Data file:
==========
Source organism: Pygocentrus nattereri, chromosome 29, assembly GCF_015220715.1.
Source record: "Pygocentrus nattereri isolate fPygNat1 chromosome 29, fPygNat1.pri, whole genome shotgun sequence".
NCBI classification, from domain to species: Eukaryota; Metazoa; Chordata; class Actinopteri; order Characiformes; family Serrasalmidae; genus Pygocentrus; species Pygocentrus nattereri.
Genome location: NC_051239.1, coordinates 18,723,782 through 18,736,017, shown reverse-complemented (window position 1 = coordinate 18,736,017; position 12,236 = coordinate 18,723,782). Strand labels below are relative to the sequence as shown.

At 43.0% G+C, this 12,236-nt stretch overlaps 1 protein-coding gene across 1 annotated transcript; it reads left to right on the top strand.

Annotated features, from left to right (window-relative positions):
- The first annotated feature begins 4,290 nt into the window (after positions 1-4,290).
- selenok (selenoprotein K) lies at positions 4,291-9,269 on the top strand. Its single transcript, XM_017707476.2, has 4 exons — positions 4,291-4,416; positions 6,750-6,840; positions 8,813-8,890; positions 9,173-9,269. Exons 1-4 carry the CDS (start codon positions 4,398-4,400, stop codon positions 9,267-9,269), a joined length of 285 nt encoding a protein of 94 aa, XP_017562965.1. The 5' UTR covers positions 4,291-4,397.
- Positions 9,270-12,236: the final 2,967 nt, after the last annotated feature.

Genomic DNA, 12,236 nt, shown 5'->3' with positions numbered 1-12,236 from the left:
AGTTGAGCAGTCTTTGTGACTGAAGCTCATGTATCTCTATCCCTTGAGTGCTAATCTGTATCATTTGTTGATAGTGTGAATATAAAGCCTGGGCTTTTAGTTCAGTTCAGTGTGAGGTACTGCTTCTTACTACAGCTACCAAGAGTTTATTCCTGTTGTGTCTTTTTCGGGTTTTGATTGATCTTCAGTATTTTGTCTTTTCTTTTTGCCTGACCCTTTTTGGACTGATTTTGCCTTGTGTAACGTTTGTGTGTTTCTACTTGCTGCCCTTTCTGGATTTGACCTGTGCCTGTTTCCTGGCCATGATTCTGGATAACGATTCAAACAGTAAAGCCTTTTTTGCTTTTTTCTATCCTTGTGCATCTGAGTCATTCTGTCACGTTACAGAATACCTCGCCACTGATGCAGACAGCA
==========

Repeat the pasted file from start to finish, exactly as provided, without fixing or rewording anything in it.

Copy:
Source organism: Pygocentrus nattereri, chromosome 29, assembly GCF_015220715.1.
Source record: "Pygocentrus nattereri isolate fPygNat1 chromosome 29, fPygNat1.pri, whole genome shotgun sequence".
NCBI classification, from domain to species: Eukaryota; Metazoa; Chordata; class Actinopteri; order Characiformes; family Serrasalmidae; genus Pygocentrus; species Pygocentrus nattereri.
Genome location: NC_051239.1, coordinates 18,723,782 through 18,736,017, shown reverse-complemented (window position 1 = coordinate 18,736,017; position 12,236 = coordinate 18,723,782). Strand labels below are relative to the sequence as shown.

At 43.0% G+C, this 12,236-nt stretch overlaps 1 protein-coding gene across 1 annotated transcript; it reads left to right on the top strand.

Annotated features, from left to right (window-relative positions):
- The first annotated feature begins 4,290 nt into the window (after positions 1-4,290).
- selenok (selenoprotein K) lies at positions 4,291-9,269 on the top strand. Its single transcript, XM_017707476.2, has 4 exons — positions 4,291-4,416; positions 6,750-6,840; positions 8,813-8,890; positions 9,173-9,269. Exons 1-4 carry the CDS (start codon positions 4,398-4,400, stop codon positions 9,267-9,269), a joined length of 285 nt encoding a protein of 94 aa, XP_017562965.1. The 5' UTR covers positions 4,291-4,397.
- Positions 9,270-12,236: the final 2,967 nt, after the last annotated feature.

Genomic DNA, 12,236 nt, shown 5'->3' with positions numbered 1-12,236 from the left:
AGTTGAGCAGTCTTTGTGACTGAAGCTCATGTATCTCTATCCCTTGAGTGCTAATCTGTATCATTTGTTGATAGTGTGAATATAAAGCCTGGGCTTTTAGTTCAGTTCAGTGTGAGGTACTGCTTCTTACTACAGCTACCAAGAGTTTATTCCTGTTGTGTCTTTTTCGGGTTTTGATTGATCTTCAGTATTTTGTCTTTTCTTTTTGCCTGACCCTTTTTGGACTGATTTTGCCTTGTGTAACGTTTGTGTGTTTCTACTTGCTGCCCTTTCTGGATTTGACCTGTGCCTGTTTCCTGGCCATGATTCTGGATAACGATTCAAACAGTAAAGCCTTTTTTGCTTTTTTCTATCCTTGTGCATCTGAGTCATTCTGTCACGTTACAGAATACCTCGCCACTGATGCAGACAGCA